In mid-November, a horseshoe vortex cloud formation was spotted drifting above North Fort Myers, Florida. Tony Greene captured the rare cloud after a bout of unsettled weather, making it a sight to behold for the most observant weather watchers.
This unique cloud won’t produce any rain, but it is considered one of the world’s rarest cloud formations and one of the fastest clouds to disappear. Certain weather conditions must align perfectly for a horseshoe vortex cloud to form.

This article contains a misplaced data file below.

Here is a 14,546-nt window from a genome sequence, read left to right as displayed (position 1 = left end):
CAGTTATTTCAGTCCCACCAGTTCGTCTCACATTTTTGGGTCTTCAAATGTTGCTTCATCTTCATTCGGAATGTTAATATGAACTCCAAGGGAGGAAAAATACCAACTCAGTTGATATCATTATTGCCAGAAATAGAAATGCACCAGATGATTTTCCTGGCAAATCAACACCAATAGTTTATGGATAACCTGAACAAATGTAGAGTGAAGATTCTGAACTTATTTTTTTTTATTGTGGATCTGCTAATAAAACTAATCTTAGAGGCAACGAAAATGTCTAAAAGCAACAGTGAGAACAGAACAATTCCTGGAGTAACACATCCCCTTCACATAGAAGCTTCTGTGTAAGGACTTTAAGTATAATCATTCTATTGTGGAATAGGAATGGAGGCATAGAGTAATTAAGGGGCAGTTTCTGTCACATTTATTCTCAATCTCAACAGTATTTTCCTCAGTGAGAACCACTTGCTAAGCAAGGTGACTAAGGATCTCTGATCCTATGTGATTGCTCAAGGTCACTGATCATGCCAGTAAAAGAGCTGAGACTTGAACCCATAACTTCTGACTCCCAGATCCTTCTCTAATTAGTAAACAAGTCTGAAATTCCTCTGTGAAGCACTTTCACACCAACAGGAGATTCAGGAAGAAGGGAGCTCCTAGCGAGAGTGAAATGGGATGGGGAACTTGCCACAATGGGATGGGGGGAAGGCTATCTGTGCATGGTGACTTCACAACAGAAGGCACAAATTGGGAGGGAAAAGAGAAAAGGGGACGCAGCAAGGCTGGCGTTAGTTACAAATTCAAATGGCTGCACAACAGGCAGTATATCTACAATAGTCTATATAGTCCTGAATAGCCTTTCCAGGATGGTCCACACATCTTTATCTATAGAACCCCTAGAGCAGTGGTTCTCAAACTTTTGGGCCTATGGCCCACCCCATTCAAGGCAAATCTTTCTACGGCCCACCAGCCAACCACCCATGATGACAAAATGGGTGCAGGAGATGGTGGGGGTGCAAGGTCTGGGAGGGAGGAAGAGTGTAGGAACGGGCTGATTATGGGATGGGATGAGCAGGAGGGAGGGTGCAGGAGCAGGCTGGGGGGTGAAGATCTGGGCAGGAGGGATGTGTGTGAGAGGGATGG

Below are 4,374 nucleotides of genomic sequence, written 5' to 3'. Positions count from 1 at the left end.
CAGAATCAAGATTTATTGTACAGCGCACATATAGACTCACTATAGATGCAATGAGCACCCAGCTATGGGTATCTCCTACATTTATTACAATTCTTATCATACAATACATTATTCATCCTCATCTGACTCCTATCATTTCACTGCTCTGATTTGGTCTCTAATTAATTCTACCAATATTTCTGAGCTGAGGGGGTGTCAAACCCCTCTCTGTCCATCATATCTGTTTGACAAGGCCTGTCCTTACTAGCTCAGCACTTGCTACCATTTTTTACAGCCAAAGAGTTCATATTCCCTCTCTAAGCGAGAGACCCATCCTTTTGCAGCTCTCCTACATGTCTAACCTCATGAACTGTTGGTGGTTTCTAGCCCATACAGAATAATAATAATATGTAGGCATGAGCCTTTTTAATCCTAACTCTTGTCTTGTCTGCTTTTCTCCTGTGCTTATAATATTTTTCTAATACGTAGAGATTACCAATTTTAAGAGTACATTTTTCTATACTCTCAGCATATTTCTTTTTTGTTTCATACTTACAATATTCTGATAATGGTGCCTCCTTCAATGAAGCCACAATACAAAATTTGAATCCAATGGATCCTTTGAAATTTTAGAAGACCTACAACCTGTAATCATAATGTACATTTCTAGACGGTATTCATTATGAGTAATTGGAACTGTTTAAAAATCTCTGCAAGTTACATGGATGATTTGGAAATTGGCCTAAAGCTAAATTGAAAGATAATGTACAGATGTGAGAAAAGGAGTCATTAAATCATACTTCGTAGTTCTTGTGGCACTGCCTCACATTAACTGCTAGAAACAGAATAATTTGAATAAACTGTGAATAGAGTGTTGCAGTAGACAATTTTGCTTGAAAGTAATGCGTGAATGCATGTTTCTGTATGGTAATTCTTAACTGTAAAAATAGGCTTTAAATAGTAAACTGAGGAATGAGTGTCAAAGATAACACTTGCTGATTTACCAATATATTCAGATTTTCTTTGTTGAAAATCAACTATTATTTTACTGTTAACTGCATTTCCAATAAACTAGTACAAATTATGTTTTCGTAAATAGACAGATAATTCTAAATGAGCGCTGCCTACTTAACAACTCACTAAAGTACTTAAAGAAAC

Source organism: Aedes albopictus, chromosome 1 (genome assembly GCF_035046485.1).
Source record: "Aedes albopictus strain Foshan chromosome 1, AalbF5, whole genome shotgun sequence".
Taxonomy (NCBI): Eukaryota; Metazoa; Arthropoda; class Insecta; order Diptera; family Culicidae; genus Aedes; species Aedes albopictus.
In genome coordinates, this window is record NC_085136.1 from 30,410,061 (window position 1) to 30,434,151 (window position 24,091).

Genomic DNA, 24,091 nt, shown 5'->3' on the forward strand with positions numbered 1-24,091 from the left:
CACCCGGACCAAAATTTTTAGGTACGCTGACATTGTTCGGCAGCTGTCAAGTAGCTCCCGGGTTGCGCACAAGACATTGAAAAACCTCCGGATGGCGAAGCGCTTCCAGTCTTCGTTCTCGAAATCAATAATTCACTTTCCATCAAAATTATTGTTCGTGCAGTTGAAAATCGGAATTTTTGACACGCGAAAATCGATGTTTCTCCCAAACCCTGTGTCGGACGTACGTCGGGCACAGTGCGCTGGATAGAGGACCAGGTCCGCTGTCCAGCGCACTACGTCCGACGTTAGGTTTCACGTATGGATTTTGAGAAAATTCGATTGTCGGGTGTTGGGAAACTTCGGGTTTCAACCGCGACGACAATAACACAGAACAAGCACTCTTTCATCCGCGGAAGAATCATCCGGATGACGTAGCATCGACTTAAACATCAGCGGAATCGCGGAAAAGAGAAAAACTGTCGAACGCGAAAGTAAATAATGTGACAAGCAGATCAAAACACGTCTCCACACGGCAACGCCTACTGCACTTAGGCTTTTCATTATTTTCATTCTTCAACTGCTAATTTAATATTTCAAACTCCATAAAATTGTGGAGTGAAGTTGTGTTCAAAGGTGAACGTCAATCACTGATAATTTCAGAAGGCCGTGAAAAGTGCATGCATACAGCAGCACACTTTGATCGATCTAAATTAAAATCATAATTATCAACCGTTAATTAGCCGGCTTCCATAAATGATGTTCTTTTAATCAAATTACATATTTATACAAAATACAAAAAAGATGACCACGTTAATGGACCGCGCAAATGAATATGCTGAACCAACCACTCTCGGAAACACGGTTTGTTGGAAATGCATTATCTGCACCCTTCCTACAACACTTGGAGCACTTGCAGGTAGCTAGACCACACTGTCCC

According to FOX Weather Meteorologist Heather Brinkmann, a horseshoe vortex cloud requires specific ingredients in the atmosphere for its appearance. It is similar to tornado development in that specific conditions in the atmosphere are necessary for the formation of this rare type of cloud.
Not only does a horseshoe cloud need a specific type of shear, which involves a change in wind speed or direction with height, but it also requires a calm wind to maintain its horseshoe appearance. The combination of chaotic wind for formation and calm wind to maintain its shape makes it not only a rare sight but also one of the most elusive cloud formations.